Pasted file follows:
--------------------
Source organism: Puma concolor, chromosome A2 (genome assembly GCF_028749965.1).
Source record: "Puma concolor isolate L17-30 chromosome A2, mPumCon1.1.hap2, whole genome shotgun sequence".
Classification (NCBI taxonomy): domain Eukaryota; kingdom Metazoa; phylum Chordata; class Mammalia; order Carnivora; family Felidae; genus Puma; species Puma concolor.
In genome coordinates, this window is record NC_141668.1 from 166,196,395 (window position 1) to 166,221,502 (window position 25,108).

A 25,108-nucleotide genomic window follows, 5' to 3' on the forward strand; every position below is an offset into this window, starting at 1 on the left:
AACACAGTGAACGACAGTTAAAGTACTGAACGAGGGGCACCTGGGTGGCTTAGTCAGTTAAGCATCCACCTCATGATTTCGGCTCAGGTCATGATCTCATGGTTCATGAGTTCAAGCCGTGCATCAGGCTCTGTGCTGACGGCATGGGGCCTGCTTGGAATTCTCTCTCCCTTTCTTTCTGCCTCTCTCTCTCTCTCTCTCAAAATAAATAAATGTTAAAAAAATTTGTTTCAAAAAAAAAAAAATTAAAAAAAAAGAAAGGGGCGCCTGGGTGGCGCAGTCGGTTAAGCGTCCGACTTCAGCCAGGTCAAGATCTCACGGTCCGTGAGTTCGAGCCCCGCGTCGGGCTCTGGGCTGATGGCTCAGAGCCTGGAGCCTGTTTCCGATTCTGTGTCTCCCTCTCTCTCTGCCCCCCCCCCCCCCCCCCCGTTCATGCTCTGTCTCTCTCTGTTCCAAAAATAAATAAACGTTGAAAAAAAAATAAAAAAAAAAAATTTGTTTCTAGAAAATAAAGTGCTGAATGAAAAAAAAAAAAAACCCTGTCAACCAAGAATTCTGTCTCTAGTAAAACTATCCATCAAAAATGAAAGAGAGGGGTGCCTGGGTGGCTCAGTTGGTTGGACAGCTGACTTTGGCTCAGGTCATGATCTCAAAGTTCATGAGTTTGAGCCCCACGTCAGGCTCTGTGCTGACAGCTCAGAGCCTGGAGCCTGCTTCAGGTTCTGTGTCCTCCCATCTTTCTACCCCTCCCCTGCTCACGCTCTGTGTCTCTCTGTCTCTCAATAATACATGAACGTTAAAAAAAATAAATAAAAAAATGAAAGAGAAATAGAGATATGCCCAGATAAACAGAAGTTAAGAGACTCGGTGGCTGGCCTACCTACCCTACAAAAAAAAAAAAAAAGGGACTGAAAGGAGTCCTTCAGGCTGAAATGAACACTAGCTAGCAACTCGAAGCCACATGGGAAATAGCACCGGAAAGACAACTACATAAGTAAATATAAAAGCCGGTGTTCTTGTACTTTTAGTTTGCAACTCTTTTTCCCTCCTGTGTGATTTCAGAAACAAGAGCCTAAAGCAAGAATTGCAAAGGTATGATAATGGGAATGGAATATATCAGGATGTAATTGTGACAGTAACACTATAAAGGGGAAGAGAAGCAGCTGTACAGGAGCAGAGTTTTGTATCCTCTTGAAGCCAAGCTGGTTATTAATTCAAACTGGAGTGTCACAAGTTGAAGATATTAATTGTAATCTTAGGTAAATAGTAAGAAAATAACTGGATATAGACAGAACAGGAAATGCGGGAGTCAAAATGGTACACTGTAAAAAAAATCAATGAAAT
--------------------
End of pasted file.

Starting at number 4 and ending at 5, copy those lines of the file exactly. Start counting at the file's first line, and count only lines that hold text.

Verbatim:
In genome coordinates, this window is record NC_141668.1 from 166,196,395 (window position 1) to 166,221,502 (window position 25,108).

A 25,108-nucleotide genomic window follows, 5' to 3' on the forward strand; every position below is an offset into this window, starting at 1 on the left: